Burton Anderson in his useful Wines Of Italy remarks that some Friuli producers are using more modern techniques including new oak to give the "depth and complexity that some critics regard as essential". I agree with his implied message here but it was interesting to taste the Ribolla Gialla 2001 from this estate because the producers feel that this traditional variety does need a little help and so have treated it to a deft touch of barrique. It makes an excellent wine too, although not to my mind particularly better than the other three. The estate's Franconia Rosso 1996 was also a pleasant drink, somewhere between Loire and Burgundy I thought, and very fine and fresh for its age.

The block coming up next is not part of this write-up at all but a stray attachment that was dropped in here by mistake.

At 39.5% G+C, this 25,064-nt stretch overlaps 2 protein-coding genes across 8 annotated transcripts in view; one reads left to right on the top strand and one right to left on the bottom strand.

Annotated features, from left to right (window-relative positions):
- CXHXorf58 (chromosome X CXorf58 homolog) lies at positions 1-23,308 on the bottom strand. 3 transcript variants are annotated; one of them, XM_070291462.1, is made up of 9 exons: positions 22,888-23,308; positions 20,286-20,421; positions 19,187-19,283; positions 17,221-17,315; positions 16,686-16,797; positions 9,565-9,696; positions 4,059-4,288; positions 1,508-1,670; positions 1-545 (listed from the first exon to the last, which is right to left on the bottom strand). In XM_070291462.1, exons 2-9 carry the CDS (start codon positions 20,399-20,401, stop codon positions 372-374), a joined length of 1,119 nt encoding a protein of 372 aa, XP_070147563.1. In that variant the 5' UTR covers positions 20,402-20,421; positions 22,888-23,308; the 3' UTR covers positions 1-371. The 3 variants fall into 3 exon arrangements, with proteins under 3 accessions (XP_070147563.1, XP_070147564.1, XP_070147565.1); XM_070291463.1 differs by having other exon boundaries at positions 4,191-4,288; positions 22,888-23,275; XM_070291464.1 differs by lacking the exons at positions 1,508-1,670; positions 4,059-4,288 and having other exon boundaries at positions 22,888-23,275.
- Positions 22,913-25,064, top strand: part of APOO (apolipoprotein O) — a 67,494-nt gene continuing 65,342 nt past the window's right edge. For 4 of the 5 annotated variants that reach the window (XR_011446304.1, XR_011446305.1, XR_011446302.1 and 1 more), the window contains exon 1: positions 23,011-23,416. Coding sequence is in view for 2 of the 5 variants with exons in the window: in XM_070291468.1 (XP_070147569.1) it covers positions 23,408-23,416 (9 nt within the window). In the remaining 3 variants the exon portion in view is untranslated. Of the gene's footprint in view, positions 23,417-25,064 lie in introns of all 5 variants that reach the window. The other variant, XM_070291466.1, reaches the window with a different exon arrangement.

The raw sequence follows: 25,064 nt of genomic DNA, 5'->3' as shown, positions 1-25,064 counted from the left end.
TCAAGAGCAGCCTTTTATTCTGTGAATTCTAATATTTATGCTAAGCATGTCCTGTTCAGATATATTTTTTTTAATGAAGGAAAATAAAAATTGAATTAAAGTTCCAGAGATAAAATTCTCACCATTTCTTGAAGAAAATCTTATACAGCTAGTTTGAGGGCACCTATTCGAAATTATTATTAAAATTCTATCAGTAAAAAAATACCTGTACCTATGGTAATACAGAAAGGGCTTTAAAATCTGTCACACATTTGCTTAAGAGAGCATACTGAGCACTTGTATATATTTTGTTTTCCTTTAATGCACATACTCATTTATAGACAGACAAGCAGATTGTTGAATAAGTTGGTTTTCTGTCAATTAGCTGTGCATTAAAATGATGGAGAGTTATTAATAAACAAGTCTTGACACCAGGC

And so to Fattoria Casaloste in Chianti, an estate that several authorities believe is on the up. They make a juicy Chianti Classico, a substantial Riserva and a special bottling called Don Vincenzo in a fairly modern style that is particularly apparent in the new oak on the last of these wines - I feel they would like to be making wines like Fonterutoli, to name one of the top exponents of this game. Casaloste's top wines from 1999 were very good as you would expect from this excellent vintage and the basic Chianti from 2001 is also going to be very drinkable once it has been in bottle for another year or so. Their top wine is the Don Vincenzo which was pretty serious and interesting in 1999 - surely at least in time - the 1995 however was a bit dried out, but this was a very early effort of the estate. I can see the Don V doing well - people are paying quite a lot for the more ambitious Chiantis these days - but I could worry a bit that this estate pays too much attention to oenolgists: the owners seem very pleased with their introduction of micro-oxygenation, etc, and I wonder if they are not in danger of being overly influenced by the international fashion for accessible wines. A good estate, but beyond that I will reserve judgement until I have tasted a few more vintages.